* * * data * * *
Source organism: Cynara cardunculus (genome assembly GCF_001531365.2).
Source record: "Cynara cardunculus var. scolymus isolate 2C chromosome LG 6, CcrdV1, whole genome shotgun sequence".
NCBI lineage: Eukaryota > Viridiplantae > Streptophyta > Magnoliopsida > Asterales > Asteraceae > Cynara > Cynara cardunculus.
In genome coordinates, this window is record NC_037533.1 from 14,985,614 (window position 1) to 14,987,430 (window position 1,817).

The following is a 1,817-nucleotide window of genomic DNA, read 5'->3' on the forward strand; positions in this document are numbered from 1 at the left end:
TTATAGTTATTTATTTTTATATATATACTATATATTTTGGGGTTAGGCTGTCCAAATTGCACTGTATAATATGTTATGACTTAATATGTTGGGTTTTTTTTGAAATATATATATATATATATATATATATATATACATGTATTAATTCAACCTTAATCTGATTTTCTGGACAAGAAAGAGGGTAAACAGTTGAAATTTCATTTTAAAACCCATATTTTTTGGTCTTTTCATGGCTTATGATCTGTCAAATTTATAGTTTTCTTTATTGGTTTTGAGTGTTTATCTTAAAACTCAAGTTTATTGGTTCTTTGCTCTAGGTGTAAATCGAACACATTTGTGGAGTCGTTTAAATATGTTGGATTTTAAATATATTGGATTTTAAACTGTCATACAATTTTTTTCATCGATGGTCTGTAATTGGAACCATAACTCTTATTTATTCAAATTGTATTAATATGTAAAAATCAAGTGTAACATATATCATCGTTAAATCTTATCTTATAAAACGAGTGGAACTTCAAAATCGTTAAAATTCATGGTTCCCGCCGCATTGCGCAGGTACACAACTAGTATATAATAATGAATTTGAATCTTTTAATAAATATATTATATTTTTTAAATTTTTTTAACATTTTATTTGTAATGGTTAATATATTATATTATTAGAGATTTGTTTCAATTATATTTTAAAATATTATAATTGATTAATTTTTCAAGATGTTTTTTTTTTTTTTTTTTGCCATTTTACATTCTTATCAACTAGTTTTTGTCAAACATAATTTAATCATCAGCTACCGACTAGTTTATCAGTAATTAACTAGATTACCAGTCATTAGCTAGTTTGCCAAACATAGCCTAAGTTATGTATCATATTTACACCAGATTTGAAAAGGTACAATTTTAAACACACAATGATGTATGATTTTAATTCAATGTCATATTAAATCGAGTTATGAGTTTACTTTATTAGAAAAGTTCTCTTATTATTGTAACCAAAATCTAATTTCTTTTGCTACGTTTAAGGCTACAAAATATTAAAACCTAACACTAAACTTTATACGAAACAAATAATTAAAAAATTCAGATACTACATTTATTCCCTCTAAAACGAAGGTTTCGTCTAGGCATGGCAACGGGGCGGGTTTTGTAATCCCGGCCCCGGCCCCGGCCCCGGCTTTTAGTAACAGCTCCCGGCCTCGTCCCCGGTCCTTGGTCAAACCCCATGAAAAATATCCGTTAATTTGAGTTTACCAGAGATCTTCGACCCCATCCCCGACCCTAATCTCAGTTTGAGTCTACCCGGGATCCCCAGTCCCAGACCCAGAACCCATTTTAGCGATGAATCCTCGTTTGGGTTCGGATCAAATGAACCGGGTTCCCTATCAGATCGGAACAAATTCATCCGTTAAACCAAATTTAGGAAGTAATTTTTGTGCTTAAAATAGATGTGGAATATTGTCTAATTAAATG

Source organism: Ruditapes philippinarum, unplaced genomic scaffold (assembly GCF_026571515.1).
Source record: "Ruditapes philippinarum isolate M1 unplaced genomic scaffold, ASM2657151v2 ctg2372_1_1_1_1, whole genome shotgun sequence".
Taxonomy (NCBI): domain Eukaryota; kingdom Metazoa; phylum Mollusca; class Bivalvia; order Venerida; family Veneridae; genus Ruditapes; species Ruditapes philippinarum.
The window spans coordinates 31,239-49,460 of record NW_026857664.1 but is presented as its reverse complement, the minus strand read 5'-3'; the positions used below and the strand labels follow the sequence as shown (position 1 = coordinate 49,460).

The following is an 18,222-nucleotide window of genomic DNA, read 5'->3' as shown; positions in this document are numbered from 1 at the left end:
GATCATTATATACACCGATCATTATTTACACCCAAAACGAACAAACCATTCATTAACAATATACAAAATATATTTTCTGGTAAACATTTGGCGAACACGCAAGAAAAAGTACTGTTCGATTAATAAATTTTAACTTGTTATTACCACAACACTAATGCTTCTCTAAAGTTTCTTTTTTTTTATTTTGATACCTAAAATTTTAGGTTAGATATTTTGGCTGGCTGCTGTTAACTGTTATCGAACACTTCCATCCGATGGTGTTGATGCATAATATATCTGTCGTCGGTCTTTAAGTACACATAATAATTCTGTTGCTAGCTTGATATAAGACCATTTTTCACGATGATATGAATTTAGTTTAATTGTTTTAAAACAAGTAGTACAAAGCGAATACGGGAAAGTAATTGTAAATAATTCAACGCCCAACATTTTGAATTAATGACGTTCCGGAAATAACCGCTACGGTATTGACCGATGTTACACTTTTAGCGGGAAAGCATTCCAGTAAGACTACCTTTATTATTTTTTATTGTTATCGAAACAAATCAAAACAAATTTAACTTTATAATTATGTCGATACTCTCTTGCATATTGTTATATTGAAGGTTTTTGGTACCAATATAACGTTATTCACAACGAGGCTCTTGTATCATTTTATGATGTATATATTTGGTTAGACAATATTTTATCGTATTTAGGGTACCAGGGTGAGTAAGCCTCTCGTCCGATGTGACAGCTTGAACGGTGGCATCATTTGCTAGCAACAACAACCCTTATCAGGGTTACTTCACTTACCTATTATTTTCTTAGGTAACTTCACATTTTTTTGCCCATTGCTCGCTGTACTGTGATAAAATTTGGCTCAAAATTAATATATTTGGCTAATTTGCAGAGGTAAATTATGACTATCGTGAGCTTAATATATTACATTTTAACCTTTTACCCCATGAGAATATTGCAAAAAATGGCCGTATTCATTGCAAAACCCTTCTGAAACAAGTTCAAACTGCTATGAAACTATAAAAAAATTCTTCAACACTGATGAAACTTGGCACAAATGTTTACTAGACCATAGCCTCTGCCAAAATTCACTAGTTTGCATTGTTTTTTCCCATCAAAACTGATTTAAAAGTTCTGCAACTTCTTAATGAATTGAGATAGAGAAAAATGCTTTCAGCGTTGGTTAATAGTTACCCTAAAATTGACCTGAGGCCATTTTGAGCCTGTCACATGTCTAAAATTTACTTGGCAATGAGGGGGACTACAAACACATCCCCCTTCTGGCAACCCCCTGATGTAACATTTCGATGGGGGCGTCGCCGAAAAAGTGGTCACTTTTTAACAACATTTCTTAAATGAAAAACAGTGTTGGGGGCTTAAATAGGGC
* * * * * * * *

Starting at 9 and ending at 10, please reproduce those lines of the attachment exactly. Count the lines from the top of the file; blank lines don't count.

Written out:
Taxonomy (NCBI): domain Eukaryota; kingdom Metazoa; phylum Mollusca; class Bivalvia; order Venerida; family Veneridae; genus Ruditapes; species Ruditapes philippinarum.
The window spans coordinates 31,239-49,460 of record NW_026857664.1 but is presented as its reverse complement, the minus strand read 5'-3'; the positions used below and the strand labels follow the sequence as shown (position 1 = coordinate 49,460).